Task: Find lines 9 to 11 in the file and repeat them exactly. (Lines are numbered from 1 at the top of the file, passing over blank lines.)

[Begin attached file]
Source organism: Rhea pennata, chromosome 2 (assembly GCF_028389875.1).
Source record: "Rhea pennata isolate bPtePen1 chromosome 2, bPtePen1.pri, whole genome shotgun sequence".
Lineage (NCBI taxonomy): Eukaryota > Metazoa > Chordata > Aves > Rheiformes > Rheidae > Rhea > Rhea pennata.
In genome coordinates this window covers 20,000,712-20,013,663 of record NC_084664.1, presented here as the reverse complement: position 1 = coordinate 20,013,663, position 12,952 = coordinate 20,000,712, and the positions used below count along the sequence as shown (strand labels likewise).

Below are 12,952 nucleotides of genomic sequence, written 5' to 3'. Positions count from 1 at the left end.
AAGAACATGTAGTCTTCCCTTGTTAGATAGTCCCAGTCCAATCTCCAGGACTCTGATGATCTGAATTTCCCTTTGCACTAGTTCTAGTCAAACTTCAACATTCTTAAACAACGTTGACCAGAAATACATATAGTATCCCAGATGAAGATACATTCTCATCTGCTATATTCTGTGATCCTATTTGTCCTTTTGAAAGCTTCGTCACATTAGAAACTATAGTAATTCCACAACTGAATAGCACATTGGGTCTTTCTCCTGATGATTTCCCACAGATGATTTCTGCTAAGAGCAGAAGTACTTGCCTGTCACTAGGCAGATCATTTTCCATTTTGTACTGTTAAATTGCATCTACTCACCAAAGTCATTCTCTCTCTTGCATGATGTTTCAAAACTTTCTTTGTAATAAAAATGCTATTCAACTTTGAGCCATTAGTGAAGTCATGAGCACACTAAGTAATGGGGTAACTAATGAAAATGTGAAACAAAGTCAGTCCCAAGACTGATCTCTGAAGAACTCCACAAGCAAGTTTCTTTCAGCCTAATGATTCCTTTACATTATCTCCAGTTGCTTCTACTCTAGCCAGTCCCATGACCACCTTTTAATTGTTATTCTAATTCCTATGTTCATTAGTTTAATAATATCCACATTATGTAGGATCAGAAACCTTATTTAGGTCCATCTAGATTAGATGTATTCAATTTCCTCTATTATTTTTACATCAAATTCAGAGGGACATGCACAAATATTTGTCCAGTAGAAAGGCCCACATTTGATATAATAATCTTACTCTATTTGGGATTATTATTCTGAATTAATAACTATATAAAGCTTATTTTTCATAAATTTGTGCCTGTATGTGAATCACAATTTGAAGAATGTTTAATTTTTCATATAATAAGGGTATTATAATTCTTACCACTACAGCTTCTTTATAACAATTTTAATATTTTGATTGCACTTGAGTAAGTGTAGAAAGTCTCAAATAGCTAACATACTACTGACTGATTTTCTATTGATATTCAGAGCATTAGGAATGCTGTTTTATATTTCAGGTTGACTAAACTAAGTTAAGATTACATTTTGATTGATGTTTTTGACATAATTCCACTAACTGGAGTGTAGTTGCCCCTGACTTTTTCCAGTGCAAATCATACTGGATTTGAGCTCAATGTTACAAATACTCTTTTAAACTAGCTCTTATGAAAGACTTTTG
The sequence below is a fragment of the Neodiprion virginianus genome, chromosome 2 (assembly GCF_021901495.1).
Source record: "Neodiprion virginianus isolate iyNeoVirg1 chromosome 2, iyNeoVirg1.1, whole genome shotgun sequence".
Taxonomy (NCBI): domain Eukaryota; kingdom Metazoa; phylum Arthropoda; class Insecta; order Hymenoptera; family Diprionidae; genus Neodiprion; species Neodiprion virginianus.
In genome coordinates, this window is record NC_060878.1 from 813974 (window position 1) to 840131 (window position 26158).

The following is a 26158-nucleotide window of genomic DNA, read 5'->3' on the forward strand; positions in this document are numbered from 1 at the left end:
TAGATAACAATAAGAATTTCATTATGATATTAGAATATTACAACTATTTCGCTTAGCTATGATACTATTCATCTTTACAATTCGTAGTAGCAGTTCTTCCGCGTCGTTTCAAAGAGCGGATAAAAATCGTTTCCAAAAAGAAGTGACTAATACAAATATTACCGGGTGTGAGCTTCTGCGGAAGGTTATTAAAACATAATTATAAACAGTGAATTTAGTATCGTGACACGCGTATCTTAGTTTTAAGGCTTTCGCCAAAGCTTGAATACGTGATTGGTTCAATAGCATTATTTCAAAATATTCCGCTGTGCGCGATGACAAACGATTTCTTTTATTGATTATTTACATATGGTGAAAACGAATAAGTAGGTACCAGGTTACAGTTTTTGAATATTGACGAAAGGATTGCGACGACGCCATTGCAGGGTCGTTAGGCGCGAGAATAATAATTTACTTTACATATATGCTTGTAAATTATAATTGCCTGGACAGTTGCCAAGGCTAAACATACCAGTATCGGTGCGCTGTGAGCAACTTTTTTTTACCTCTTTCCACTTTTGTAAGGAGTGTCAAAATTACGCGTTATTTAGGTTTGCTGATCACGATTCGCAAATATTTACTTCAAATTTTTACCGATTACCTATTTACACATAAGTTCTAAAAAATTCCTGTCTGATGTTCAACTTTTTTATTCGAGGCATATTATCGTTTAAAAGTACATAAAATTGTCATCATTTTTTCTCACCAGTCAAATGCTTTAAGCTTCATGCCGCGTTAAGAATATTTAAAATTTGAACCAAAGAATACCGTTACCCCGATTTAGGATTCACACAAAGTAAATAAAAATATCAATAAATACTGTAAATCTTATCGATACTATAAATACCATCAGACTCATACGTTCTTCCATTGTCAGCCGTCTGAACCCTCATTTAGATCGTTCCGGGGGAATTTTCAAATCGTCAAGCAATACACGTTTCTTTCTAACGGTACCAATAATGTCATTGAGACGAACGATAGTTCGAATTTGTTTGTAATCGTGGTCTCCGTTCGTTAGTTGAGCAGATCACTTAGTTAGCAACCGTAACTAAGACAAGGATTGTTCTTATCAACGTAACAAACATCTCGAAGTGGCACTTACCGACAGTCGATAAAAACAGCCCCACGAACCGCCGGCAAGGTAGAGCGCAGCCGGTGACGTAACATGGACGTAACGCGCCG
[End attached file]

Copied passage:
Taxonomy (NCBI): domain Eukaryota; kingdom Metazoa; phylum Arthropoda; class Insecta; order Hymenoptera; family Diprionidae; genus Neodiprion; species Neodiprion virginianus.
In genome coordinates, this window is record NC_060878.1 from 813974 (window position 1) to 840131 (window position 26158).

The following is a 26158-nucleotide window of genomic DNA, read 5'->3' on the forward strand; positions in this document are numbered from 1 at the left end: